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GP Week : Issue 52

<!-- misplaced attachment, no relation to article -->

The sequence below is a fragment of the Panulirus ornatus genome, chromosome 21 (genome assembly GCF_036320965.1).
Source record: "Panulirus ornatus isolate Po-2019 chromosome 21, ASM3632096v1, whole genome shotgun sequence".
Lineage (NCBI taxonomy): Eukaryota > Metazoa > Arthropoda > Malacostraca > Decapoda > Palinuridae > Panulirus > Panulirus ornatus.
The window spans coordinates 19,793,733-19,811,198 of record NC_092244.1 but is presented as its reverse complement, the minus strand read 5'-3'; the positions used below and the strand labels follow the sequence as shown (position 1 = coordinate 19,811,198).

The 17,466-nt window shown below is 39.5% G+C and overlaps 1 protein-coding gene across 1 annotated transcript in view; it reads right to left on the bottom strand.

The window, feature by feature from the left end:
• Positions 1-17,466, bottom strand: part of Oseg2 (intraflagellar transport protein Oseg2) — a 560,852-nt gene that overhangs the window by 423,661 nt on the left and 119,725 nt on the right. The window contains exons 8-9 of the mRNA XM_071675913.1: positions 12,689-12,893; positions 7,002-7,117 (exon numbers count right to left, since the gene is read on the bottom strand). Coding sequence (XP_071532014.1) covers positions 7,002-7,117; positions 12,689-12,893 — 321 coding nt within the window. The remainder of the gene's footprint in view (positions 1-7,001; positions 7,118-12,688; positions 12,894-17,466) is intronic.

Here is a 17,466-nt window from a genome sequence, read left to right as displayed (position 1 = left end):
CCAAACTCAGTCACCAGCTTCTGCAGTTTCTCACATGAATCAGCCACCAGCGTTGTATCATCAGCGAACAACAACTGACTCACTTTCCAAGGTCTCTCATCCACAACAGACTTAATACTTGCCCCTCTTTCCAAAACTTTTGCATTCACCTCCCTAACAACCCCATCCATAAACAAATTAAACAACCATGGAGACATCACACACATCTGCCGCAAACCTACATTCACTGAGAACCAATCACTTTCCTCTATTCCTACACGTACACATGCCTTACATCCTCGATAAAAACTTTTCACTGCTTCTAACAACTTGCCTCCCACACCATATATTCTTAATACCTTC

5 MINUTES WITH ... KRZYSZTOF HOLOWCZYC Poland had a returning star in its own World Rally Championship event – and he ran sixth! He spoke to MARTIN HOLMES Polish rally sport is going upwards. A Polish driver (Michal Kosciuszko) was leading the FIA’s Junior championship; another Polish driver (Michal Solowow) was leading the FIA’s European championship, the World Rally Championship had finally come back to Poland after a 36 year gap! The local hero for fans of Rally Poland 2009 was 47 year-old Krzysztof Holowczyc. 12 years ago the European rally champion, in current civilian life Holowczyc is a politician (promoting road safety campaigns) and in his spare time an established rally raid driver. He was invited to return to traditional rally sport for his country’s re-entry into the world rallying, and drove a Stobart team Ford Focus World Rally Car. It had been four years since his last foray in to world rally car driving... GPWEEK: How have things changed in that four years? KRZYSZTOF HOLOWCZYC: You would never believe the change – suspension, traction, the feeling of confidence when you come into a turn! You feel you will never be able to get round the bend but you do, and then you realise you could be even faster! World Rally Cars these days are fantastic. My last World Rally Car experience was with a Peugeot 206 WRC. It was a very good car, but the style of driving these latest cars is something else. They look like they must be easier to drive, but you have to concentrate so hard on driving cleanly. In the old days if you wanted a really good time you drove like a big attack, but now you have to be much more clever. You must concentrate in your line, think always about getting optimum traction. When I look at the engineers’data as to what Mikko (Hirvonen) and Jari-Matti 1 (Latvala) were doing, it was unbelievable. They played with the throttles like the old automatic traction controls used to do. Driving on-off with the throttle is no good. Back in the Group A days when I rallied a Toyota in the European championship there was huge power, no traction and no suspension to speak of. The cars used to keeping jumping all over the place. The cars are now like frogs. You jump and then splat, you stay on the ground. now it is very close to the surface. It is unusual in this region to see puddles on the ground at this time of year. To be honest I thought it was strange that Pirelli ordered that soft compound tyres should be fitted for this rally, I thought it was wrong. I thought that, after long stages, the powerful cars would destroy their tyres. In fact Pirelli were right. The Ford team tyre adviser reckoned, in the present conditions, we could use one set of tyres for all the rally! On our pre-rally test, the soft compound tyres still looked like new after 200km of high speed driving. How has this World Championship event helped your country’s sport? It is strange that there are not many top Polish rally drivers here on the event. When we first heard that the World Championship was coming back to our country, every top driver was excited – they couldn’t wait to see how they would be faster than these so-called World Championship drivers. I think the world economic crisis stopped a lot of their ideas from taking shape. For Orlen, my sponsor from my rally raid driving who are the sponsor for Rally Poland itself, to find the extra What are your thought about the World Championship rallying coming back to your country? When the whole idea became serious two or three years ago, the idea of another World Championship rally in Poland was like a dream ¬ to have such fantastic teams here with us here in Poland. It was a big job for the organisers to convince the teams that this could be a nice rally. The only thing which didn’t turn out as expected was the weather. Normally, at this time of the year, the water table in this region is half a metre below the surface, budget to run a World Rally Car for me was not an easy step. But these are interesting times for rally drivers here. I was the second Polish driver to become European Champion, after Sobieslaw Zasada, and now there is a chance for Michal Solowow to be the third to win this title. At the moment his chances are very good; he is leading the series and if he wins it will be fantastic for Poland. And if Kosciuszko holds his lead in the JWRC, we will truly have a World Rally champion. It will show we still have good international drivers.